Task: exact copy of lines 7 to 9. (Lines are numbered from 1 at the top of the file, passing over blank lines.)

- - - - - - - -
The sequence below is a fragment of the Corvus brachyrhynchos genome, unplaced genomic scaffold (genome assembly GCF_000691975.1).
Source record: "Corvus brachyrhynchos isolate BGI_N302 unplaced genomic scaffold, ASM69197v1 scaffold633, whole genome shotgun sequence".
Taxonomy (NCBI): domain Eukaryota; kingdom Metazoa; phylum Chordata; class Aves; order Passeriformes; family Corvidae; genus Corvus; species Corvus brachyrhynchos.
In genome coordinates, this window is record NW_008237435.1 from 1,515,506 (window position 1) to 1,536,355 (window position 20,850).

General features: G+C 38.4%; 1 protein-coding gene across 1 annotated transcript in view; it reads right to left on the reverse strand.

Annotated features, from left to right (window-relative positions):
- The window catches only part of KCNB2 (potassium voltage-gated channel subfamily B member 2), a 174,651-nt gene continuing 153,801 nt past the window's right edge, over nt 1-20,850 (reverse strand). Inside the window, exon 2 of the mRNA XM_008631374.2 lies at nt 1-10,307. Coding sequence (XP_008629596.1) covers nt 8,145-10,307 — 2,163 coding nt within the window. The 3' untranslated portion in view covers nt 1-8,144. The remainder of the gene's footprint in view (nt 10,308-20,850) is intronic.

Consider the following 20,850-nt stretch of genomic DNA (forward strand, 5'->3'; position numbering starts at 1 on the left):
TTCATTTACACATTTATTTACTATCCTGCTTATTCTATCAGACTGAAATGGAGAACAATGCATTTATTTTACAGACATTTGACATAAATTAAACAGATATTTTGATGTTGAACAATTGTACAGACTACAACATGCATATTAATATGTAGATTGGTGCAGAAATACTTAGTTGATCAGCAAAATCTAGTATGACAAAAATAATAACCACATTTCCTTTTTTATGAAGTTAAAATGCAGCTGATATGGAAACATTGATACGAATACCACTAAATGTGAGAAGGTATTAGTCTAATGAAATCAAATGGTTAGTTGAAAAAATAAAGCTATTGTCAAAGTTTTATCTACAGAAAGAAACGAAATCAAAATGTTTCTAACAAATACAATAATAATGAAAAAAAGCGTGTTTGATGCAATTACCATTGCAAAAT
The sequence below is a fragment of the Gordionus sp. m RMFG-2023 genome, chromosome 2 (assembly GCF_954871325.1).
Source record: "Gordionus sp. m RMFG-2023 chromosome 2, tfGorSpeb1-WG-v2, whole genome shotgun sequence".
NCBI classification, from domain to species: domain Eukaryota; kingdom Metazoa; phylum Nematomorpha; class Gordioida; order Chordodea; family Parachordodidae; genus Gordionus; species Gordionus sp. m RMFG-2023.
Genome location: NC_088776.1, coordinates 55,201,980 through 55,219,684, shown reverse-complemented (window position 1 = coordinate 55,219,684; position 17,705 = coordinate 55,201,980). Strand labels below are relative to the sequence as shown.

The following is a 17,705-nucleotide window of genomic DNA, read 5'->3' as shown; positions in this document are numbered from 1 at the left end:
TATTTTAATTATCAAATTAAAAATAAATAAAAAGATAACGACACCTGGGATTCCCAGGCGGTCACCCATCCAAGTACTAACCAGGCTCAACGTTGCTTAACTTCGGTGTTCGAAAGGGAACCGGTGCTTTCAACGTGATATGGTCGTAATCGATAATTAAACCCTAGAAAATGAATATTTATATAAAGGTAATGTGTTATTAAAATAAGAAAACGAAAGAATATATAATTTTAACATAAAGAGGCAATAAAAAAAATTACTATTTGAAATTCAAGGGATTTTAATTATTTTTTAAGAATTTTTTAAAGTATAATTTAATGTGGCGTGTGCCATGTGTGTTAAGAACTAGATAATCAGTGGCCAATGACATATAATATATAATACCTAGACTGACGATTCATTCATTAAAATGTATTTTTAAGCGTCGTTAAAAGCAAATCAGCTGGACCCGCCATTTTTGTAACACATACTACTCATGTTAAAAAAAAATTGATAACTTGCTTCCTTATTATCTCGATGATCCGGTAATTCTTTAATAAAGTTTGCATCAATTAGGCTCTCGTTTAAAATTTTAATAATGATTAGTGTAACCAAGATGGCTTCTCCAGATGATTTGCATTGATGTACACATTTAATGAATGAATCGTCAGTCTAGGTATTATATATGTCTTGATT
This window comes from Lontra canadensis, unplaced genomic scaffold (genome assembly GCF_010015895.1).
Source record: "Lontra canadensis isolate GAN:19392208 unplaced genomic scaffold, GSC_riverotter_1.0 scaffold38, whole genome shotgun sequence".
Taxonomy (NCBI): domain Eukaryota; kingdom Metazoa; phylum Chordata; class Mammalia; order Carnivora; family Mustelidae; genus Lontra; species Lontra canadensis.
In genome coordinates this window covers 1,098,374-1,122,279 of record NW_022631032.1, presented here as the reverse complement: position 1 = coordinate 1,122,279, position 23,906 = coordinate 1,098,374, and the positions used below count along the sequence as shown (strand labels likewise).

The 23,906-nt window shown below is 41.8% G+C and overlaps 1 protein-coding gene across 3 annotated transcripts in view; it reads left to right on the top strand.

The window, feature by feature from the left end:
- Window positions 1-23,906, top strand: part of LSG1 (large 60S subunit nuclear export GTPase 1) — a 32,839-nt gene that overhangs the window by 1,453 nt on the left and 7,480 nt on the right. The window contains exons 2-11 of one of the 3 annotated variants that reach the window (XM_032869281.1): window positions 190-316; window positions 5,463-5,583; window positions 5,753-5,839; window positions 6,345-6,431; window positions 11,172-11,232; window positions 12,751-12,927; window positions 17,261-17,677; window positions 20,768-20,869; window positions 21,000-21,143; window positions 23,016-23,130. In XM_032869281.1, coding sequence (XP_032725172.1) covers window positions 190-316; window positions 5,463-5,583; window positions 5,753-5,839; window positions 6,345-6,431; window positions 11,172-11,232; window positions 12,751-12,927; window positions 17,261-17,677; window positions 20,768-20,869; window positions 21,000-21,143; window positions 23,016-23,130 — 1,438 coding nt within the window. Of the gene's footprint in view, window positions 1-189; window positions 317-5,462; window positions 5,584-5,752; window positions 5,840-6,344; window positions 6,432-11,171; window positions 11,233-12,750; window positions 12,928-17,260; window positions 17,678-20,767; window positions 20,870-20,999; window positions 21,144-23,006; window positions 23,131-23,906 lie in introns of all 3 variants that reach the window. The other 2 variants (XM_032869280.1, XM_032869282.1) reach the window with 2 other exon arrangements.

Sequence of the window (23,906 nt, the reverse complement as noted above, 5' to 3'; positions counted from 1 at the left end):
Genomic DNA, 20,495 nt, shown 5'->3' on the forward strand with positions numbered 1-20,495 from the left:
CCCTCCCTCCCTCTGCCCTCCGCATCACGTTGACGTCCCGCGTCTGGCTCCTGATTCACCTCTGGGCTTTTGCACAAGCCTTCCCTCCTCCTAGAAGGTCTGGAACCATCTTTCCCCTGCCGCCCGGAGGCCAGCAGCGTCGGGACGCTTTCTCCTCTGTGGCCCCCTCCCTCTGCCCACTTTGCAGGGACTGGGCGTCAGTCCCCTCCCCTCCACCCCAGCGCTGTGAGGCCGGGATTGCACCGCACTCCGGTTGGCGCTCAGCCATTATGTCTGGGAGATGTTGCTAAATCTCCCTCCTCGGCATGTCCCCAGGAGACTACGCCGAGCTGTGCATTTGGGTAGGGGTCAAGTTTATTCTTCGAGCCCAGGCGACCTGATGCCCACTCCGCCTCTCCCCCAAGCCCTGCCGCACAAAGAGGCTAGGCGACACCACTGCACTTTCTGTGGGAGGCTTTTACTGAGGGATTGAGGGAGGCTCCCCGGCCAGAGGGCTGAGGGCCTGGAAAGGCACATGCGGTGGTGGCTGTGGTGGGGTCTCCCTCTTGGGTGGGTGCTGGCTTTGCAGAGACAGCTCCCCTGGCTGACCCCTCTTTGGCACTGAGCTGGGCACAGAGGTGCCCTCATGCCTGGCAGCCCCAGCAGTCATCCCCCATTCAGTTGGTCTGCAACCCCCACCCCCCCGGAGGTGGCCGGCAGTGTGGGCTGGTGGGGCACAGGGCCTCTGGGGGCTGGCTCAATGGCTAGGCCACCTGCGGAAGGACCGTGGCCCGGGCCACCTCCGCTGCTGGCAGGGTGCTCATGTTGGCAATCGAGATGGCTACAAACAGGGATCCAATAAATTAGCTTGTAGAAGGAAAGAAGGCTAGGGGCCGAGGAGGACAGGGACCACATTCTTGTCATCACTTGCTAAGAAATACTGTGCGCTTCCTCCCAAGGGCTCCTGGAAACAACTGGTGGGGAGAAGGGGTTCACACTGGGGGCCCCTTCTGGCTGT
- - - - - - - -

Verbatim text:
- The window catches only part of KCNB2 (potassium voltage-gated channel subfamily B member 2), a 174,651-nt gene continuing 153,801 nt past the window's right edge, over nt 1-20,850 (reverse strand). Inside the window, exon 2 of the mRNA XM_008631374.2 lies at nt 1-10,307. Coding sequence (XP_008629596.1) covers nt 8,145-10,307 — 2,163 coding nt within the window. The 3' untranslated portion in view covers nt 1-8,144. The remainder of the gene's footprint in view (nt 10,308-20,850) is intronic.

Consider the following 20,850-nt stretch of genomic DNA (forward strand, 5'->3'; position numbering starts at 1 on the left):
TTCATTTACACATTTATTTACTATCCTGCTTATTCTATCAGACTGAAATGGAGAACAATGCATTTATTTTACAGACATTTGACATAAATTAAACAGATATTTTGATGTTGAACAATTGTACAGACTACAACATGCATATTAATATGTAGATTGGTGCAGAAATACTTAGTTGATCAGCAAAATCTAGTATGACAAAAATAATAACCACATTTCCTTTTTTATGAAGTTAAAATGCAGCTGATATGGAAACATTGATACGAATACCACTAAATGTGAGAAGGTATTAGTCTAATGAAATCAAATGGTTAGTTGAAAAAATAAAGCTATTGTCAAAGTTTTATCTACAGAAAGAAACGAAATCAAAATGTTTCTAACAAATACAATAATAATGAAAAAAAGCGTGTTTGATGCAATTACCATTGCAAAAT